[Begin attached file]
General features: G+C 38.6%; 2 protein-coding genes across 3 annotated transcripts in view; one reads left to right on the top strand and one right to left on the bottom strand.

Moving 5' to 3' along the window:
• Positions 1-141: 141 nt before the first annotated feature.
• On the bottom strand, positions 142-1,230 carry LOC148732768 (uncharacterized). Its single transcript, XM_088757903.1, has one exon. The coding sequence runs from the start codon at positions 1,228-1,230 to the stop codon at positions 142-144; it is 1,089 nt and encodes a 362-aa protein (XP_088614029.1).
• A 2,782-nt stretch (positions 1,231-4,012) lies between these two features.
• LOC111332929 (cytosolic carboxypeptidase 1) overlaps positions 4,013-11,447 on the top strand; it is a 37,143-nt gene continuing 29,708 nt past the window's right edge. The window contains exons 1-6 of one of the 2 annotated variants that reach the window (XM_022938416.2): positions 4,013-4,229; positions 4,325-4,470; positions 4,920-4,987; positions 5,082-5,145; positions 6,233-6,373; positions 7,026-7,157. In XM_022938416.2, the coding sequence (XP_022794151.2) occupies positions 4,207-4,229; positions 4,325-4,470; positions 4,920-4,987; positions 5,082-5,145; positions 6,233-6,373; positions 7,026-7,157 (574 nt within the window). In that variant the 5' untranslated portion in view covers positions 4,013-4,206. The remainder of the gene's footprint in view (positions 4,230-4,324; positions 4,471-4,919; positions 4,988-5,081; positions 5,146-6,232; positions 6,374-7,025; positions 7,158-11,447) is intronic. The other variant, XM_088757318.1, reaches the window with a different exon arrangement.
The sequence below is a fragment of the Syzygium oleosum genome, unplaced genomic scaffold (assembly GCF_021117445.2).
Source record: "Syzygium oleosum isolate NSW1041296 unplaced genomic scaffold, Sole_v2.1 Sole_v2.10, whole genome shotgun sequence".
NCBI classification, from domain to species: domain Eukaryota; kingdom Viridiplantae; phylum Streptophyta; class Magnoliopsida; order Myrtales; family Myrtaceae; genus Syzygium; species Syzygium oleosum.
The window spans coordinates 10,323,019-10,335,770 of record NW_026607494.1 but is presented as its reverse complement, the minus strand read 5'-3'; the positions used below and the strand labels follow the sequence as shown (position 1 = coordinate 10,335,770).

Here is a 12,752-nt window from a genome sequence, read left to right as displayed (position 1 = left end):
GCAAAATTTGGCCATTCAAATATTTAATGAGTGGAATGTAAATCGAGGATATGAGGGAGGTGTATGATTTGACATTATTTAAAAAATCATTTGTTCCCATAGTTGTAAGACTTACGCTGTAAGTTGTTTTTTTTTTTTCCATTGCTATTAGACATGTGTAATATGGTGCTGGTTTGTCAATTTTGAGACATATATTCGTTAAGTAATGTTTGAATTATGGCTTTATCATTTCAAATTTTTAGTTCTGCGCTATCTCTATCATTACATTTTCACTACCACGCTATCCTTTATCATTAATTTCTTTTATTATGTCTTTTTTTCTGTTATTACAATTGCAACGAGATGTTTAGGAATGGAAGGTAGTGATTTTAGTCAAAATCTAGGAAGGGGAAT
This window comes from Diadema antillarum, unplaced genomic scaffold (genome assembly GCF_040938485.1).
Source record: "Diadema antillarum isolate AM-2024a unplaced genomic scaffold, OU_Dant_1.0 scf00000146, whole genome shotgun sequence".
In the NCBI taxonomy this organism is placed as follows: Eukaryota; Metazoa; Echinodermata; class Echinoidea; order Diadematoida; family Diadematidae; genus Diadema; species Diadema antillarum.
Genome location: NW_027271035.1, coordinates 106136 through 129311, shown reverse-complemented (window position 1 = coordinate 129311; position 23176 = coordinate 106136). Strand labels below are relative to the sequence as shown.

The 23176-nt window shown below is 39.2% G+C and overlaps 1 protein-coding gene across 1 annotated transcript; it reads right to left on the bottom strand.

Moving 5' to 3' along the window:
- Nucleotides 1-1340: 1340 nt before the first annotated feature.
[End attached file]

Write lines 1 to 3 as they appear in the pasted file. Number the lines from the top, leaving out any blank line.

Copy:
General features: G+C 38.6%; 2 protein-coding genes across 3 annotated transcripts in view; one reads left to right on the top strand and one right to left on the bottom strand.

Moving 5' to 3' along the window:
• Positions 1-141: 141 nt before the first annotated feature.